History rests at Lebanon in the Fork Cemetery

Beth KinnaneInside 640, Our Town Stories

It sits unassumingly on a hill in East Knox County overlooking the Holston River just before its junction with the French Broad. If traveling too fast along Asbury Road to a question mark of a hairpin curve under a railroad trestle, you could easily drive right past it not realizing what, and who, rests on the rise above.

Before Tennessee was a state, the Lebanon in the Fork Cemetery was founded here in 1791 alongside the Lebanon in the Fork Presbyterian Church. The church was the first organized church in Knox County on land donated by one of the county’s earliest European settlers, Col. Francis Alexander Ramsey, of Revolutionary War and Ramsey House fame. He is buried here along with two of his three wives and his son, J.G.M. Ramsey, confederate agitator and author of “The Annals of Tennessee,” as well as other members of the extended Ramsey family.

Elizabeth Carrick’s grave. Immediately behind her is Jacob Hagar. Jan Dickens wonders who he was and why buried so close to her?

Of particular note, high up on the property on the edge of the woods lies the grave of Elizabeth Carrick. She was the wife of the Rev. Samuel Carrick, who started the church, and her resting place is the oldest known legible marked grave in Knox County. She died in 1793, and her body was rafted across the Holston to the cemetery by the other women and the enslaved of the community. Seems the menfolk had headed out to the western edges of Knoxville to do battle with the Chickamauga Cherokees. Samuel returned home to find his “consort” – as engraved on her headstone – no longer among the living. He later founded First Presbyterian on State Street and is buried there.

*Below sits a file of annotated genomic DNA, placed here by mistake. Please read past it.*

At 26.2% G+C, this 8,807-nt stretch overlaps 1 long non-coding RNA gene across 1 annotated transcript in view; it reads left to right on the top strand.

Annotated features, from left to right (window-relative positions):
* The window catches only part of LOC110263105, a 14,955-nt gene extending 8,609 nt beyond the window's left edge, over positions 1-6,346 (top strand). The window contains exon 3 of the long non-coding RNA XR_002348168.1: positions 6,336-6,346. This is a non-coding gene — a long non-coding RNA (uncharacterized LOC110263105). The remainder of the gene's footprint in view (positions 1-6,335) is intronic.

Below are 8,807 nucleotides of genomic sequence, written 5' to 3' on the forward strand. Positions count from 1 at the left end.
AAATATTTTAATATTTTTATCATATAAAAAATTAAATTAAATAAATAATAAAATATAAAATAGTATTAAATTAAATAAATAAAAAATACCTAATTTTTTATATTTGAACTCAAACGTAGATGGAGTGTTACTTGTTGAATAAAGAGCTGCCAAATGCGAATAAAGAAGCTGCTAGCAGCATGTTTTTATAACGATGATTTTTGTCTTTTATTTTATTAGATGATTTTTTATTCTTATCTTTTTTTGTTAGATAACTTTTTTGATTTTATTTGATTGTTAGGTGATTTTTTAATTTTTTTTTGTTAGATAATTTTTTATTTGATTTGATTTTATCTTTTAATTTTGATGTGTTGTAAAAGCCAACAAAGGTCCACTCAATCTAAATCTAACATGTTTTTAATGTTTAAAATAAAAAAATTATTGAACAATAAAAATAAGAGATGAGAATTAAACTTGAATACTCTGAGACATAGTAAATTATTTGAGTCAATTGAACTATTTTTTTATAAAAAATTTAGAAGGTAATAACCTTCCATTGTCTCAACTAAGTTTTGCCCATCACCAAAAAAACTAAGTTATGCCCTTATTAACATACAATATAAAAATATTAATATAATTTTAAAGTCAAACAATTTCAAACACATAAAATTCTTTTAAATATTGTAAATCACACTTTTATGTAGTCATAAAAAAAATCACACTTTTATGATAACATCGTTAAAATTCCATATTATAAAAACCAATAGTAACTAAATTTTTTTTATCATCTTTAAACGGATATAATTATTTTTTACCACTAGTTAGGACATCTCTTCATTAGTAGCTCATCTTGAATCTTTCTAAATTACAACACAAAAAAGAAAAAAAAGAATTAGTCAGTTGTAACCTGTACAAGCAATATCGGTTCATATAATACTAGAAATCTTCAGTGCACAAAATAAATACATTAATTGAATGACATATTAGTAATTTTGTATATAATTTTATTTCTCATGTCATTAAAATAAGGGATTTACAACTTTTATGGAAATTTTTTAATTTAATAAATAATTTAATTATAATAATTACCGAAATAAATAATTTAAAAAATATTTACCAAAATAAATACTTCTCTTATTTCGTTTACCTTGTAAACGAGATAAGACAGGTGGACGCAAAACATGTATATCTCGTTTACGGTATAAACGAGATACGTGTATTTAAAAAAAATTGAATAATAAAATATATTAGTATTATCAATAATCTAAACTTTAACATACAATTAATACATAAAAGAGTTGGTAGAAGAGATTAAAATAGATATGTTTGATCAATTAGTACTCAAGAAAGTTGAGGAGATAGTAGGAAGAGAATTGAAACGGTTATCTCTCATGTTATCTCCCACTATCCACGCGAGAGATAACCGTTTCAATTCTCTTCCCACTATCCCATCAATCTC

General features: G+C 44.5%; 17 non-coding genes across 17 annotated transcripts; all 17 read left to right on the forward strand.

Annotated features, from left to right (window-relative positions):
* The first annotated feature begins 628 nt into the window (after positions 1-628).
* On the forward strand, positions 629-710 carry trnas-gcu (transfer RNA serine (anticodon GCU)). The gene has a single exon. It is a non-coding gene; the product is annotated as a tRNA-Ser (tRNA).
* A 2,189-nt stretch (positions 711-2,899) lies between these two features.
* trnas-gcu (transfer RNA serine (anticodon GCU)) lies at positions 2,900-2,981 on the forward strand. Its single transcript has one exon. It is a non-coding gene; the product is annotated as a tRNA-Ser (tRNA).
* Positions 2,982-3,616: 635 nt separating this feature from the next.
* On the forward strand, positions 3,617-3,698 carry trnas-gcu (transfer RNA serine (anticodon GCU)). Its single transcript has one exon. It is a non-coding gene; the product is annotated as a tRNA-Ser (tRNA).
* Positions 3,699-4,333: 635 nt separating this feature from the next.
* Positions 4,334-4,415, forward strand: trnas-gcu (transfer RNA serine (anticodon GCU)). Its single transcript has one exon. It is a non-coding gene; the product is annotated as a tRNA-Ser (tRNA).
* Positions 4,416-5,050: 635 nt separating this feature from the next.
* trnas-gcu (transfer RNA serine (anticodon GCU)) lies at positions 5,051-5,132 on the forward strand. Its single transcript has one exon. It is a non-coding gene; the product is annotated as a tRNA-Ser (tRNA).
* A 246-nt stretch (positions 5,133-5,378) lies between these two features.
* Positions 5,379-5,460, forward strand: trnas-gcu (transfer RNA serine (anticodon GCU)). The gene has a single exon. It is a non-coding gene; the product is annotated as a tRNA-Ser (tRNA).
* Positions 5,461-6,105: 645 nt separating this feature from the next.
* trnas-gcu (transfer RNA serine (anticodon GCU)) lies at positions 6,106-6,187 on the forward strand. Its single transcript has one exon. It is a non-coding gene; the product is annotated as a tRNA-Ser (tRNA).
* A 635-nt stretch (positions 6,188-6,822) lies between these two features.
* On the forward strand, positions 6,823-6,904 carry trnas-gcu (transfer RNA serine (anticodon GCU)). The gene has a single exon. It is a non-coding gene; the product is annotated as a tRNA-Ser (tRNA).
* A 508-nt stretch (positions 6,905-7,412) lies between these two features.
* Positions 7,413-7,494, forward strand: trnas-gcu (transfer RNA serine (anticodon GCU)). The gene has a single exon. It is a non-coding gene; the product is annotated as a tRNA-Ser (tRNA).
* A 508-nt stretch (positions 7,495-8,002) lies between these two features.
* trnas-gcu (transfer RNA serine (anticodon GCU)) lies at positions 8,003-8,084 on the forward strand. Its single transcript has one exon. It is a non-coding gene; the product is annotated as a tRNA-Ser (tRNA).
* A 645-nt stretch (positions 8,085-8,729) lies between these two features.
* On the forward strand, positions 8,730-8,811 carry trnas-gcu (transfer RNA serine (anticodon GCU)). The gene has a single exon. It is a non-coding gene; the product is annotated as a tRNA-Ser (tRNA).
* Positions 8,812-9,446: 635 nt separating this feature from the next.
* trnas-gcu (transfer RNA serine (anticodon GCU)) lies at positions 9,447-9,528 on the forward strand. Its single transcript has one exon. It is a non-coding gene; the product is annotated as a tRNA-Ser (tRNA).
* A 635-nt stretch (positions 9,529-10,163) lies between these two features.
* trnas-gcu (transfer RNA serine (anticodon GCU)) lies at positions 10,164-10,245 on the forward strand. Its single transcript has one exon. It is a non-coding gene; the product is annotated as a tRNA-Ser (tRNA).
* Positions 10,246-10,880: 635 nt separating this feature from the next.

The original church on the property was constructed of rough-hewn logs. It was replaced in 1903 by a clapboard structure with Doric columns and stained-glass windows that burnt to the ground in late 1981. Though there were plans to rebuild at the time, those plans never came to fruition. The columns that survived the fire now form a sort of pergola surrounding the salvaged steeple bell.

The cemetery made it on the National Register of Historic Places in 2010 and is under the same management as Historic Ramsey House. Jan Loveday Dickens, education chair on the Ramsey House board, is particularly invested in finding more historical documents on the cemetery, especially as so many markers have been worn down over time.

“I’ve spent hours there,” Dickens said. “I’ve plotted every stone and numbered them. I’ve charted how all the relationships worked, because most of those buried here, in some way, are connected to the Ramsey family.”

A modern stone for a Revolutionary soldier.

Dickens said there are many intriguing stories among the less famous buried in the 70 odd graves. For one, there is a modern, standard issue military headstone commemorating Revolutionary soldier Jeremiah Jack. While historical documents confirm his burial there, the site of his grave is not known.

“He came down the Nolichucky to the French Broad by canoe to hopefully exchange clothing for corn with the Cherokee, who were not particularly inclined to do it,” Dickens said, explaining that an intervention by “Beloved Woman” Nancy Ward helped complete the transaction. Eventually Jack owned 400 acres along the French Broad, and that it is how he came to be buried at Lebanon in the Fork.

To learn more about the history of early Knox County, the Ramseys and Lebanon in the Fork, there are books available in the Ramsey House gift shop. Donations for preservation are also welcome.

Enjoy this carousel of photos taken at the cemetery:

Beth Kinnane is community editor for KnoxTNToday.com

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